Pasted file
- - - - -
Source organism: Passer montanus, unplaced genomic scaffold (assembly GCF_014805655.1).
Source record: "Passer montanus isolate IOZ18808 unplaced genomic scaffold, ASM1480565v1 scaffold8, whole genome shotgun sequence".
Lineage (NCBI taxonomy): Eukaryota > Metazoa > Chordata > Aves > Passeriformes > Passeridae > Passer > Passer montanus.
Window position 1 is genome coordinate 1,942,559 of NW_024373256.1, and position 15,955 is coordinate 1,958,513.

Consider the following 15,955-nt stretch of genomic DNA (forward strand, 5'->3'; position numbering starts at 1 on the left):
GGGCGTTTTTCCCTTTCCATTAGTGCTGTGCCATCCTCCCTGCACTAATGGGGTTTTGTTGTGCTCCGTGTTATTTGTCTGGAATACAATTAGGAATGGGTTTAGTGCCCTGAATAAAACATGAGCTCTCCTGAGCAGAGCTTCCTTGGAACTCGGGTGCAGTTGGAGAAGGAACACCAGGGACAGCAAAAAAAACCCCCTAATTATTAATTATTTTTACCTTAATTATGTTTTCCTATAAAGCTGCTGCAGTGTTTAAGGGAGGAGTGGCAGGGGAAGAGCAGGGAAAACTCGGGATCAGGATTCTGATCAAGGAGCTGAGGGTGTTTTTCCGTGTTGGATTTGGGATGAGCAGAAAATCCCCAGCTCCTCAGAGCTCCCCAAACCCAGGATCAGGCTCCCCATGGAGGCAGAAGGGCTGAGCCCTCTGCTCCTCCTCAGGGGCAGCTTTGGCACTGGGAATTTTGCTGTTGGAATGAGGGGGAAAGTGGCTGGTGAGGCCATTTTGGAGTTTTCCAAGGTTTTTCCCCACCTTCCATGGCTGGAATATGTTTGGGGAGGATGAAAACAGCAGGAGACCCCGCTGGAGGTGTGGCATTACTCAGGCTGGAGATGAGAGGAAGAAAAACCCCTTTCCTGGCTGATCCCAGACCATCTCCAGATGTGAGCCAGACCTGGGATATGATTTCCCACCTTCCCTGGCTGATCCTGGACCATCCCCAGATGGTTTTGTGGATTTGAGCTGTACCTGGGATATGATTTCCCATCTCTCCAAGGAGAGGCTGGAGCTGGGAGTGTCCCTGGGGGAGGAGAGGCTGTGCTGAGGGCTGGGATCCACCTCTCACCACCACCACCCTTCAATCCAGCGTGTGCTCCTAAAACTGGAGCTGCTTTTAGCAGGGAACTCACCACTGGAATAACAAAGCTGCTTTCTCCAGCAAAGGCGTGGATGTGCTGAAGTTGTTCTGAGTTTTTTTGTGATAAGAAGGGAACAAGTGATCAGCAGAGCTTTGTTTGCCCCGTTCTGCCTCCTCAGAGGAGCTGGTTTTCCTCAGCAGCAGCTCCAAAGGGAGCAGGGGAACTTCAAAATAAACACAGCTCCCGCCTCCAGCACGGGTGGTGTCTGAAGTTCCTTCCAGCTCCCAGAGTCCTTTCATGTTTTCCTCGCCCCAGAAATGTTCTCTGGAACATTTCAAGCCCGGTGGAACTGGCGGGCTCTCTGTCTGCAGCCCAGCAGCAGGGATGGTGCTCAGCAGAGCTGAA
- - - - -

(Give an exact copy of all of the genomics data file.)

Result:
Source organism: Passer montanus, unplaced genomic scaffold (assembly GCF_014805655.1).
Source record: "Passer montanus isolate IOZ18808 unplaced genomic scaffold, ASM1480565v1 scaffold8, whole genome shotgun sequence".
Lineage (NCBI taxonomy): Eukaryota > Metazoa > Chordata > Aves > Passeriformes > Passeridae > Passer > Passer montanus.
Window position 1 is genome coordinate 1,942,559 of NW_024373256.1, and position 15,955 is coordinate 1,958,513.

Consider the following 15,955-nt stretch of genomic DNA (forward strand, 5'->3'; position numbering starts at 1 on the left):
GGGCGTTTTTCCCTTTCCATTAGTGCTGTGCCATCCTCCCTGCACTAATGGGGTTTTGTTGTGCTCCGTGTTATTTGTCTGGAATACAATTAGGAATGGGTTTAGTGCCCTGAATAAAACATGAGCTCTCCTGAGCAGAGCTTCCTTGGAACTCGGGTGCAGTTGGAGAAGGAACACCAGGGACAGCAAAAAAAACCCCCTAATTATTAATTATTTTTACCTTAATTATGTTTTCCTATAAAGCTGCTGCAGTGTTTAAGGGAGGAGTGGCAGGGGAAGAGCAGGGAAAACTCGGGATCAGGATTCTGATCAAGGAGCTGAGGGTGTTTTTCCGTGTTGGATTTGGGATGAGCAGAAAATCCCCAGCTCCTCAGAGCTCCCCAAACCCAGGATCAGGCTCCCCATGGAGGCAGAAGGGCTGAGCCCTCTGCTCCTCCTCAGGGGCAGCTTTGGCACTGGGAATTTTGCTGTTGGAATGAGGGGGAAAGTGGCTGGTGAGGCCATTTTGGAGTTTTCCAAGGTTTTTCCCCACCTTCCATGGCTGGAATATGTTTGGGGAGGATGAAAACAGCAGGAGACCCCGCTGGAGGTGTGGCATTACTCAGGCTGGAGATGAGAGGAAGAAAAACCCCTTTCCTGGCTGATCCCAGACCATCTCCAGATGTGAGCCAGACCTGGGATATGATTTCCCACCTTCCCTGGCTGATCCTGGACCATCCCCAGATGGTTTTGTGGATTTGAGCTGTACCTGGGATATGATTTCCCATCTCTCCAAGGAGAGGCTGGAGCTGGGAGTGTCCCTGGGGGAGGAGAGGCTGTGCTGAGGGCTGGGATCCACCTCTCACCACCACCACCCTTCAATCCAGCGTGTGCTCCTAAAACTGGAGCTGCTTTTAGCAGGGAACTCACCACTGGAATAACAAAGCTGCTTTCTCCAGCAAAGGCGTGGATGTGCTGAAGTTGTTCTGAGTTTTTTTGTGATAAGAAGGGAACAAGTGATCAGCAGAGCTTTGTTTGCCCCGTTCTGCCTCCTCAGAGGAGCTGGTTTTCCTCAGCAGCAGCTCCAAAGGGAGCAGGGGAACTTCAAAATAAACACAGCTCCCGCCTCCAGCACGGGTGGTGTCTGAAGTTCCTTCCAGCTCCCAGAGTCCTTTCATGTTTTCCTCGCCCCAGAAATGTTCTCTGGAACATTTCAAGCCCGGTGGAACTGGCGGGCTCTCTGTCTGCAGCCCAGCAGCAGGGATGGTGCTCAGCAGAGCTGAA